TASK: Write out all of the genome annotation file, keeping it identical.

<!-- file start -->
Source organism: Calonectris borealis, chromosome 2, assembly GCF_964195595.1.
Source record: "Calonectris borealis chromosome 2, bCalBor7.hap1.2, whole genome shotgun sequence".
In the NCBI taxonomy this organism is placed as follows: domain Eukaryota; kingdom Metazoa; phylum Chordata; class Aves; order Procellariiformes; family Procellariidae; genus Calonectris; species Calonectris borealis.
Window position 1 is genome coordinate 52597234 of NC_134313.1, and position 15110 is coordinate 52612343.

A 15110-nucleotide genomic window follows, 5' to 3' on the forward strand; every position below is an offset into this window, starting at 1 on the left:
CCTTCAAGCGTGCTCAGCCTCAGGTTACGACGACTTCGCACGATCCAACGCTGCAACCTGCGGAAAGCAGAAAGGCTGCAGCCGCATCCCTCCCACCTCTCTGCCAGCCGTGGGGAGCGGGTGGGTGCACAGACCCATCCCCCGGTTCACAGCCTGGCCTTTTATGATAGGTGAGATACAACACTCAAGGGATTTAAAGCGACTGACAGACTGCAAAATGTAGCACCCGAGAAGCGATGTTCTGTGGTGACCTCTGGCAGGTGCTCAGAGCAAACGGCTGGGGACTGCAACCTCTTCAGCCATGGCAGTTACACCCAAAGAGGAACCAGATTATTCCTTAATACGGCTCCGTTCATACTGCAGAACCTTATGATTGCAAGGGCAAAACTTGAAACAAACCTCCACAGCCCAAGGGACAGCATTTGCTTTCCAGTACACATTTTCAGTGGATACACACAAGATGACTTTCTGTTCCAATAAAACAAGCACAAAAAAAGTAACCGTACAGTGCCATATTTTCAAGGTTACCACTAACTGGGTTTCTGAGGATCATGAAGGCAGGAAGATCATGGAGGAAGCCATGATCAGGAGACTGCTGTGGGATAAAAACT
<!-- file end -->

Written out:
Source organism: Calonectris borealis, chromosome 2, assembly GCF_964195595.1.
Source record: "Calonectris borealis chromosome 2, bCalBor7.hap1.2, whole genome shotgun sequence".
In the NCBI taxonomy this organism is placed as follows: domain Eukaryota; kingdom Metazoa; phylum Chordata; class Aves; order Procellariiformes; family Procellariidae; genus Calonectris; species Calonectris borealis.
Window position 1 is genome coordinate 52597234 of NC_134313.1, and position 15110 is coordinate 52612343.

A 15110-nucleotide genomic window follows, 5' to 3' on the forward strand; every position below is an offset into this window, starting at 1 on the left:
CCTTCAAGCGTGCTCAGCCTCAGGTTACGACGACTTCGCACGATCCAACGCTGCAACCTGCGGAAAGCAGAAAGGCTGCAGCCGCATCCCTCCCACCTCTCTGCCAGCCGTGGGGAGCGGGTGGGTGCACAGACCCATCCCCCGGTTCACAGCCTGGCCTTTTATGATAGGTGAGATACAACACTCAAGGGATTTAAAGCGACTGACAGACTGCAAAATGTAGCACCCGAGAAGCGATGTTCTGTGGTGACCTCTGGCAGGTGCTCAGAGCAAACGGCTGGGGACTGCAACCTCTTCAGCCATGGCAGTTACACCCAAAGAGGAACCAGATTATTCCTTAATACGGCTCCGTTCATACTGCAGAACCTTATGATTGCAAGGGCAAAACTTGAAACAAACCTCCACAGCCCAAGGGACAGCATTTGCTTTCCAGTACACATTTTCAGTGGATACACACAAGATGACTTTCTGTTCCAATAAAACAAGCACAAAAAAAGTAACCGTACAGTGCCATATTTTCAAGGTTACCACTAACTGGGTTTCTGAGGATCATGAAGGCAGGAAGATCATGGAGGAAGCCATGATCAGGAGACTGCTGTGGGATAAAAACT